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Mansfield Park is not many people's favourite Jane Austen novel, but composer Jonathan Dove has said that he 'felt music running through it' as he read it. Interestingly, it was also a short-lived operatic project for Benjamin Britten in 1946.
Commissioned by Heritage Opera and first staged in 2011, Dove's version, with a libretto by frequent collaborator Alasdair Middleton, is designed as a chamber-scale piece for country-house performance, with a cast of ten and an instrumental part for piano duet. He later made a version for small orchestra, but apparently prefers the original. The scenario is divided into eighteen 'chapters', whose headings are sung by the cast, or sometimes just single voices - an endearingly quirky framing device.
We observe the Bertram family - Sir Thomas and Lady Bertram, daughters Maria and Julia, and son Edmund - through the eyes of Lady Bertram's niece Fanny Price, living with them as a poor relation. Also involved are the wealthy, dim Mr Rushworth, owner of nearby Sotherton Park, his new tenants, Henry Crawford and his sister, Mary, and Fanny's Aunt Norris, Lady Bertram's widowed older sister.
Sian Griffiths captured Fanny Price's essential seriousness, growing in stature as the opera proceeds, with Milo Harries as her polar opposite, eager-beaver Edmund Bertram. Ellie Neate and Sarah Champion were suitably high-spirited as Maria and Julia Bertram, not least in their attempts to put on a play in their father's absence on business, Phil Wilcox's Sir Thomas Bertram was authoritative but not over-bearing, while Emily Gray's Lady Bertram carried the weight of her experience as constantly as she did her lapdog.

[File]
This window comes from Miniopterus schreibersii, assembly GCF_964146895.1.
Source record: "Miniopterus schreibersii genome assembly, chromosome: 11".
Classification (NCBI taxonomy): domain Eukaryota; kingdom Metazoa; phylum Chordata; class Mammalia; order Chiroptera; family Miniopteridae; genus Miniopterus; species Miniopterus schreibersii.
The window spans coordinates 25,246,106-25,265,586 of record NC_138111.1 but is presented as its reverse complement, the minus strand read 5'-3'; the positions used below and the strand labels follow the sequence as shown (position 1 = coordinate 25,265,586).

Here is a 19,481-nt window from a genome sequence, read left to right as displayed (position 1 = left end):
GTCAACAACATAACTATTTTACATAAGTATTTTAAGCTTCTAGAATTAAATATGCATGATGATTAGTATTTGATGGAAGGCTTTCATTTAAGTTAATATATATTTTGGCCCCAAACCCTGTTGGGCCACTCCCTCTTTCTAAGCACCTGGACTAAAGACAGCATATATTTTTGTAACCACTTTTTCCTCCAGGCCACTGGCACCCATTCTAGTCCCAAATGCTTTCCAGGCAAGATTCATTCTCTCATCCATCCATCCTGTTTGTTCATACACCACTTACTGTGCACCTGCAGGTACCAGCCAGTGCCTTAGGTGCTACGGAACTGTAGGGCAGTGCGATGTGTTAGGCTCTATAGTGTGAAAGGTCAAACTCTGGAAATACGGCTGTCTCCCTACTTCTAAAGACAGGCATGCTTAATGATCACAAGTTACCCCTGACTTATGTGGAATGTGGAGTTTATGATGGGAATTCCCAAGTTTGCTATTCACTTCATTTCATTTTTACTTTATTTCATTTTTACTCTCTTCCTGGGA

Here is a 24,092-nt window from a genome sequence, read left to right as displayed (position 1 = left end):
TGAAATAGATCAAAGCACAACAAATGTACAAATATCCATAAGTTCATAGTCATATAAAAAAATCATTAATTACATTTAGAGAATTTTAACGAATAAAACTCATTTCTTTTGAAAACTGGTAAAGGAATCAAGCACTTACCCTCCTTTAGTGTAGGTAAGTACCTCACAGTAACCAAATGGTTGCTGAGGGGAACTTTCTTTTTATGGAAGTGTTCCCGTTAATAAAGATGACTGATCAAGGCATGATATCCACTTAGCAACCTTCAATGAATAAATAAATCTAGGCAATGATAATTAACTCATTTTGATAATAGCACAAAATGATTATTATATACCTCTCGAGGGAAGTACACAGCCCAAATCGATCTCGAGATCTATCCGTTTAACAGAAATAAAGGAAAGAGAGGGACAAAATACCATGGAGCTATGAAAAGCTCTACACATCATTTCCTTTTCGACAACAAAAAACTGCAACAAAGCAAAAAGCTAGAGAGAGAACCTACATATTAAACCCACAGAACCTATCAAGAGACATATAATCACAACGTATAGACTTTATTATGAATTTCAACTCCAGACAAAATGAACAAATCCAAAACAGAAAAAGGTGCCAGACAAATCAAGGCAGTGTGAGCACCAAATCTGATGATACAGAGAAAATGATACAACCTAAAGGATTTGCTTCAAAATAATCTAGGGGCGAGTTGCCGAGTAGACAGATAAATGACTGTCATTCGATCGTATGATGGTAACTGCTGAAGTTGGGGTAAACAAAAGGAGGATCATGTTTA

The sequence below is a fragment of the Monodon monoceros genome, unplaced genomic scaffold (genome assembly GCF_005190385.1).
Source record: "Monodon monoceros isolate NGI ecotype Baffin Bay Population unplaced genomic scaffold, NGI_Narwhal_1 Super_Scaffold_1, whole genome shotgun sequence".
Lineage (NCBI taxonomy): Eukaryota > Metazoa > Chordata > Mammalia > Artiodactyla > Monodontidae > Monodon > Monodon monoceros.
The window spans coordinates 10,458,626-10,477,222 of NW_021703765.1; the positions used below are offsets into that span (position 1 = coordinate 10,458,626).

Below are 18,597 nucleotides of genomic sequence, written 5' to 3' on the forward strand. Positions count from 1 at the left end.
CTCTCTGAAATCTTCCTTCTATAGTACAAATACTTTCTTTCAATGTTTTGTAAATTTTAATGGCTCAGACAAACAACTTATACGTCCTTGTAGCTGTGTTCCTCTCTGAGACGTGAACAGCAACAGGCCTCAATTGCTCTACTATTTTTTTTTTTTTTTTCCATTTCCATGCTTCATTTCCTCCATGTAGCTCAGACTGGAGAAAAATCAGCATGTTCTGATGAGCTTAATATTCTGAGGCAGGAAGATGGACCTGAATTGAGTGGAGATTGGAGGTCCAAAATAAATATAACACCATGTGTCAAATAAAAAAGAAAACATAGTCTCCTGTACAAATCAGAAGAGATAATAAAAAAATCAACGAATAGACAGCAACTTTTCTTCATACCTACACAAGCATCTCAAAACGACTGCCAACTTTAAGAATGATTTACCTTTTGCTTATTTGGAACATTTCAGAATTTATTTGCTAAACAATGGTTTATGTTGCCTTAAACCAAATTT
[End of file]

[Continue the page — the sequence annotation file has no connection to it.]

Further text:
Robin Bailey's flirtatious Henry Crawford complemented Eleanor Sanderson-Nash's knowing sophisticate Mary Crawford. Lawrence Thackeray's obtuse Mr Rushworth cut an amusing figure as he struggled to learn his lines for the play. Eleanor Garside was a twittery, prickly Aunt Norris.
Rebecca Meltzer's production, for the Waterperry Opera Festival, and staged for Buxton by staff director Eleanor Burke, is designed to be adaptable to a variety of spaces. But St John's Church proved to be less than ideal. Sight-lines will have been problematic for anyone sitting more than about half-way back, and the resonant acoustic swallowed too many of the words. In particular, the contents of the important letters read out in Act 2, 'Chapter Four', did not come across as well as they needed to. And each of the sopranos tended to force the tone on high notes. For those familiar with the novel, following the plot would have been a breeze, but I, and I'm sure I wasn't the only one, was left struggling, sometimes even to work out who was who.
Some scenes did make their mark - the 'at Somerton' ensemble, as the Bertrams look forward to visiting it; preparations for the play, and Sir Thomas's shutting the idea down on his unexpected return; the social awkwardness of the ball at the start of Act II.
Dove's score, deftly played by the production's music director Bradley Wood and répétiteur George Ireland, in period costume, has his usual hallmarks - an instrumental style informed by occasional echoes of John Adams, and a ready vocal lyricism with nods to Sondheim, even the occasional Britten-like moment. Yet it never sounds derivative.
Dove is undoubtedly one of the finest opera composers around at present. Mansfield Park here got the cohesive ensemble playing it demands, but a chance to see it again, in a more appropriate venue, would be welcome.
Copyright © 25 July 2022